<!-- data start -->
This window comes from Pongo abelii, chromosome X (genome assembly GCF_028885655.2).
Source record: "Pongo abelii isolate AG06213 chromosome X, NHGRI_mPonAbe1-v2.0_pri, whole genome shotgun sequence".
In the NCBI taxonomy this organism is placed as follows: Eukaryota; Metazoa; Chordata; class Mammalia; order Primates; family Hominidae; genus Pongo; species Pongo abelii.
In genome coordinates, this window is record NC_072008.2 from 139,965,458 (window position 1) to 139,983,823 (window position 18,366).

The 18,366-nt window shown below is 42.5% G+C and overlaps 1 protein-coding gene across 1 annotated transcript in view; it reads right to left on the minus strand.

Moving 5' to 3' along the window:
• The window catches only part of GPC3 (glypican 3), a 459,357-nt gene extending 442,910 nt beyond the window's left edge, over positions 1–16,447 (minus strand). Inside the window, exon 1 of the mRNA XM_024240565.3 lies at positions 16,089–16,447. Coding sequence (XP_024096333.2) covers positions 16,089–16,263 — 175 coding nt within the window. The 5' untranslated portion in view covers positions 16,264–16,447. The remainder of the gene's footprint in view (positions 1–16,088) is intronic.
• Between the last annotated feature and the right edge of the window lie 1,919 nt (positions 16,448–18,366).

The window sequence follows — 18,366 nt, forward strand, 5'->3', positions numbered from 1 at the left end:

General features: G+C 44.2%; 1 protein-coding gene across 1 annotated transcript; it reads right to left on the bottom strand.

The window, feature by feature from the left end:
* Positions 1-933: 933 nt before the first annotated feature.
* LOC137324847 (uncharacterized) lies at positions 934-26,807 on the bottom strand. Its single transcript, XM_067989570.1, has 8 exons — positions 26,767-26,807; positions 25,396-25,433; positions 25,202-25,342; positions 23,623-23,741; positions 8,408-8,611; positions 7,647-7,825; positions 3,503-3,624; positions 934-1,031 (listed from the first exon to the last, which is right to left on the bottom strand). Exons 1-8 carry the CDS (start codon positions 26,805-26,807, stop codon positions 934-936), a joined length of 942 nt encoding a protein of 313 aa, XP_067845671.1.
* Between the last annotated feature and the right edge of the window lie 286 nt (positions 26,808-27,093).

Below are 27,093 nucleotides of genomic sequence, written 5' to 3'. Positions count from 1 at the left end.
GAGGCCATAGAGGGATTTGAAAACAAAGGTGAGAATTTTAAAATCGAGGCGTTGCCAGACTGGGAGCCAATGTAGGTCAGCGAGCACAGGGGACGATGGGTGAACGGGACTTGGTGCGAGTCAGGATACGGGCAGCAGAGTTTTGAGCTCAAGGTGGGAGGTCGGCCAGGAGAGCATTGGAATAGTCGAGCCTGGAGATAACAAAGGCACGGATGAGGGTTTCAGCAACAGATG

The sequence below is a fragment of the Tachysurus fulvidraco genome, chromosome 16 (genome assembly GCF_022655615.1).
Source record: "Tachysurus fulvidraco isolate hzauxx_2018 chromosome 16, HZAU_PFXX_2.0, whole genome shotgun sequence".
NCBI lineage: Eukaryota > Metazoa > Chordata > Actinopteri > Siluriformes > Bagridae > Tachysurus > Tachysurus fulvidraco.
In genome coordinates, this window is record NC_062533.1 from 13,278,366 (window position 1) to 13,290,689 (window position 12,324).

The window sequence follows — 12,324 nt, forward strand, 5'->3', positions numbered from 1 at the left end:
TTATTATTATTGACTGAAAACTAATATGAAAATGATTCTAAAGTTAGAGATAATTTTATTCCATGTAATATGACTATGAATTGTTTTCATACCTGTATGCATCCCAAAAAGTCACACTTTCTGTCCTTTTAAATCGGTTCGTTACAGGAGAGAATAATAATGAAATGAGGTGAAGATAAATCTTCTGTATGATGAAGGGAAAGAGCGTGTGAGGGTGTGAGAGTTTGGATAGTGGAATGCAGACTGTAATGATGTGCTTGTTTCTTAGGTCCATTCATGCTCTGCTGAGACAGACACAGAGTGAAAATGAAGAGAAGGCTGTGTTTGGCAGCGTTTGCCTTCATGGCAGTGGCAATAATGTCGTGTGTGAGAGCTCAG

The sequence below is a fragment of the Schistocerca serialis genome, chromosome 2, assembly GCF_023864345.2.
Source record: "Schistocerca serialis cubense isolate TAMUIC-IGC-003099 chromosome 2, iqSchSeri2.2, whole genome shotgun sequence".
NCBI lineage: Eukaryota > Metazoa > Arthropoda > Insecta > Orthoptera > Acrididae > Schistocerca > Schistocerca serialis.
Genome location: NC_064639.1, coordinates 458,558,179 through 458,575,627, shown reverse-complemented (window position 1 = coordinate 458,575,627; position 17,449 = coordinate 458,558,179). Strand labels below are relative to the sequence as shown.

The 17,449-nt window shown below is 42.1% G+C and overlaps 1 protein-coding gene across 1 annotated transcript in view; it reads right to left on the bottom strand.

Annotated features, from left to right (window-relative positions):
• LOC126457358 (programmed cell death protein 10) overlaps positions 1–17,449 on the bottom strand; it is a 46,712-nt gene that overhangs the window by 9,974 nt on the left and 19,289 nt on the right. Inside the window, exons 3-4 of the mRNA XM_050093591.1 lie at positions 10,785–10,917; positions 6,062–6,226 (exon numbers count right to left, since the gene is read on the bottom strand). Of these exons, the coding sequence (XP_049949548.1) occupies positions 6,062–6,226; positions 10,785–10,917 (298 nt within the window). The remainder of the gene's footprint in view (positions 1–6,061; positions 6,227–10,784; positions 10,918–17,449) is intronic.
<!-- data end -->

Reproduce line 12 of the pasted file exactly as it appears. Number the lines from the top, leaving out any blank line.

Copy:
* Positions 1-933: 933 nt before the first annotated feature.